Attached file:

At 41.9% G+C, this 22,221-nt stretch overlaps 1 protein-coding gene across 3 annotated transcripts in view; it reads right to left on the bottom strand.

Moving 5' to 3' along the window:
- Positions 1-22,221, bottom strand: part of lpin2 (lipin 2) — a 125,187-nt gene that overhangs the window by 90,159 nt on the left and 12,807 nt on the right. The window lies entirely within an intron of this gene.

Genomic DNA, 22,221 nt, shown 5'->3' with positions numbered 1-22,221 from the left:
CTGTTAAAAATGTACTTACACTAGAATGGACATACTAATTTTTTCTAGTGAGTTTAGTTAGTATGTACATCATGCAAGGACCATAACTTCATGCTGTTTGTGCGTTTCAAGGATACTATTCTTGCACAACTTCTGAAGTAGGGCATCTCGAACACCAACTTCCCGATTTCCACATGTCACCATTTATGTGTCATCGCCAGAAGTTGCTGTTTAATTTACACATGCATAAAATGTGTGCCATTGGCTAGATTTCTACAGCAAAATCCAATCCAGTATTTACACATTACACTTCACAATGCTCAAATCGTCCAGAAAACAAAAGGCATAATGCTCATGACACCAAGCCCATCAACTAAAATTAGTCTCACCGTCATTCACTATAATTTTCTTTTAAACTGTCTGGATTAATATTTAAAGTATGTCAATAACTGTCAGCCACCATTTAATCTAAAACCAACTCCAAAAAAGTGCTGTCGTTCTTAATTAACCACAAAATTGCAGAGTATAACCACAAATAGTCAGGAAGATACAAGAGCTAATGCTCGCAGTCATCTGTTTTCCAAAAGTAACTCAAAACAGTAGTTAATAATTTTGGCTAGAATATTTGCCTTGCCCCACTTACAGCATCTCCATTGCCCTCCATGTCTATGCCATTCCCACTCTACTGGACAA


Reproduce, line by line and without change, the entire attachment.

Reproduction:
At 41.9% G+C, this 22,221-nt stretch overlaps 1 protein-coding gene across 3 annotated transcripts in view; it reads right to left on the bottom strand.

Moving 5' to 3' along the window:
- Positions 1-22,221, bottom strand: part of lpin2 (lipin 2) — a 125,187-nt gene that overhangs the window by 90,159 nt on the left and 12,807 nt on the right. The window lies entirely within an intron of this gene.

Genomic DNA, 22,221 nt, shown 5'->3' with positions numbered 1-22,221 from the left:
CTGTTAAAAATGTACTTACACTAGAATGGACATACTAATTTTTTCTAGTGAGTTTAGTTAGTATGTACATCATGCAAGGACCATAACTTCATGCTGTTTGTGCGTTTCAAGGATACTATTCTTGCACAACTTCTGAAGTAGGGCATCTCGAACACCAACTTCCCGATTTCCACATGTCACCATTTATGTGTCATCGCCAGAAGTTGCTGTTTAATTTACACATGCATAAAATGTGTGCCATTGGCTAGATTTCTACAGCAAAATCCAATCCAGTATTTACACATTACACTTCACAATGCTCAAATCGTCCAGAAAACAAAAGGCATAATGCTCATGACACCAAGCCCATCAACTAAAATTAGTCTCACCGTCATTCACTATAATTTTCTTTTAAACTGTCTGGATTAATATTTAAAGTATGTCAATAACTGTCAGCCACCATTTAATCTAAAACCAACTCCAAAAAAGTGCTGTCGTTCTTAATTAACCACAAAATTGCAGAGTATAACCACAAATAGTCAGGAAGATACAAGAGCTAATGCTCGCAGTCATCTGTTTTCCAAAAGTAACTCAAAACAGTAGTTAATAATTTTGGCTAGAATATTTGCCTTGCCCCACTTACAGCATCTCCATTGCCCTCCATGTCTATGCCATTCCCACTCTACTGGACAA